On Traffic Accident Hotspots: EDSA and C-5

8 minutes read

Ever wonder where and what types of vehicles are involved in road accidents along Manila’s major thoroughfares? The MMDA twitter account can shed some light on that. Vehicular accidents reported by the MMDA along EDSA and C-5 are parsed to reveal the most dangerous intersections and flyovers, as well as expose buses and trucks as major accident culprits.

MMDA: 3 Years of Accident Tweets

Sometimes, it can be surprising how data can be extracted from unexpected places. Specific observations of traffic accidents in Manila are hard to come by, as they are commonly just lumped together in an aggregate. Using data from the MMDA’s twitter account, however, we can generate some pretty useful information on: (a) total number of vehicles involved in an accident in an area, (b) how likely that a car will encounter an accident in the area, and (c) which vehicle types are most commonly involved in accidents along the route. How this data was generated is in the last part of this post.

All of this data is presented in the infographics below. We take a look at vehicular accidents occurring along the two major thoroughfares in Metro Manila - Epifanio de los Santos Avenue (EDSA/C-4) and Circumferential Road 5 (C-5).

EDSA: Business or pleasure?

Ah, the venerable old EDSA; the historic avenue; the highway from hell. Whether you’re plying EDSA to go to work or to hang out with friends, it’s not going to be easy. The most accidents occur along the Makati/BGC area, and the runners-up run along malls such as Shangri-La, SM Megamall, and Forum Robinsons.

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As you can see, the red areas are concentrated to the south of the city along the main business districts: Makati, BGC, and Ortigas. The odds are highest at the Ayala tunnel, a site of many a gruesome incident, and also along the steep incline/decline along Kalayaan/Estrella and Orense. The accident rates are also high near the EDSA malls: Robinsons Galleria, SM Megamall, EDSA Shang, and Forum Robinsons (Ortigas Avenue, J Vargas, Shaw Blvd, and Pioneer/Boni Ave).

Accidents are practically nonexistent in the northern part of the city, probably because of the road infrastructure and the fact that people in residential areas tend not to be in such a hurry.

A lot of accidents involve buses, which compose nearly a fourth of accidents, even when they are only around 10% of the traffic. This can be attributable to improper bus stops and reckless driving resulting from the boundary system, so to give my two cents on the matter: yes, buses are a huge traffic problem along EDSA.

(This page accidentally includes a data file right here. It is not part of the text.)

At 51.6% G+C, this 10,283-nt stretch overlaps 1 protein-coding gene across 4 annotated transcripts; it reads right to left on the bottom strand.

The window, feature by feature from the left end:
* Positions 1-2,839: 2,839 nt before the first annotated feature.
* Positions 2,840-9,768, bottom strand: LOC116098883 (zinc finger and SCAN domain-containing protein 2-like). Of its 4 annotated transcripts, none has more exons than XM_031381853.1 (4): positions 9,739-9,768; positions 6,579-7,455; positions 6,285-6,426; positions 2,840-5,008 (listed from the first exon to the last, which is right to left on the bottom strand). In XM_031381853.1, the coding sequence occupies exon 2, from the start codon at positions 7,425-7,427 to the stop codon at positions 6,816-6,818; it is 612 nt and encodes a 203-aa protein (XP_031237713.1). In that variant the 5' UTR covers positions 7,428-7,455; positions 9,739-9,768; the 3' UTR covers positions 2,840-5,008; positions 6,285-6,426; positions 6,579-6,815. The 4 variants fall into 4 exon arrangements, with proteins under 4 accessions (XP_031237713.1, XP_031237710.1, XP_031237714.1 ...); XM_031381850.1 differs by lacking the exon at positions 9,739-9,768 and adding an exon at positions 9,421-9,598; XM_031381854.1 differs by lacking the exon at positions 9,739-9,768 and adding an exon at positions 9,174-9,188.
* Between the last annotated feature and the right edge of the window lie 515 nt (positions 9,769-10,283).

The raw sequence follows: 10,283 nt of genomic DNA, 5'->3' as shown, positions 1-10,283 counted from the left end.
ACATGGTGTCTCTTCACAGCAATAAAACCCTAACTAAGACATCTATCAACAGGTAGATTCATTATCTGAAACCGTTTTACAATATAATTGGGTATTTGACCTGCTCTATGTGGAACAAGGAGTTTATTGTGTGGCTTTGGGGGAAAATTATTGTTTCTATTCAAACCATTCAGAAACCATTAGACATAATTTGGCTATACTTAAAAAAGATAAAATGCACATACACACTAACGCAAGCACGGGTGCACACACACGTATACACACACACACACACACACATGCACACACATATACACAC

But enough about EDSA, let’s move to the other well-loved avenue further out in the city.

C-5: Acrophobia may save you

The Kalayaan elevated u-turn interchange along C-5 is the most accident-prone area along the beltway. (Photo: Patrick Roque/Wikimedia Commons, CC-BY-SA-3.0)

It seems that along the outer areas of the city, you’ll be wise to avoid curved, elevated areas which might be the main cause of accidents. A fear of heights may just be a blessing in disguise.

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Libis flyover, the Bagong Ilog flyover, and the Kalayaan elevated U-turn rack up the most number of vehicles in accidents. C-5 Kalayaan, with its particularly strange elevated u-turns, is quite precarious with an accident per 900,000 vehicles passing through. There are virtually no accidents on sections without such flyovers and u-turns, especially to the north.

Trucks and vans are most commonly involved in accidents along C-5, and this isn’t really that surprising given that most industrial areas can be found on the outskirts of the city.

We’re not THAT bad, after all!

If you think our road safety situation is deplorable, we’re actually on the low end of the spectrum - Filipinos really are good drivers; we just have terrible roads and systems. However, if you’re looking for an example of truly crazy accidents, this Russian driving camera compilation should be more than enough:

Thanks for reading! If you found this post useful, interesting or otherwise enjoyable, I’d appreciate it if you shared, liked, tweeted, or +1’d it on your preferred social network.

Data Processing

I started with the MMDA twitter account history, which spans a little more than 3 years, from August 2, 2010 to September 17, 2013. All tweets for “vehicular accident,” the standard term that they use to report road accidents, are then parsed into useable data.

Using this information, we are able to get the number of vehicles involved in an accident at each section, and the figures are normalized using traffic data from the 2012 DPWH Traffic Survey to remove the effect of simply more traffic creating more accidents. We can express the accident rate in oods in odds (1 out of every X vehicles in this area are involved in an accident.) We also analyze which types of cars are most commonly involved in traffic accidents along the route.

Notes and Caveats

Data is gathered from the @MMDA twitter account. While it’s a quick and dirty way to get information, it may be subject to a few issues:

  • The search was done for the keyword ‘vehicular accident’. If the tweet did not use either of these words, it wouldn’t be reflected. Some tweets do not mention the vehicles involved, and were excluded from the vehicle type dataset.
  • Not all accidents are reported by the twitter account; only those that cause major traffic delays are likely to be included. This isn’t quite a large problem as the most serious accidents are unlikely to be omitted, but a bias nonetheless exists.
  • Data from the 2012 DPWH traffic survey is rather unclear and best estimates were made for intersections for which data was not available.

Data and computation requests can be made through the contact form at the bottom of the page or by commenting on this post.

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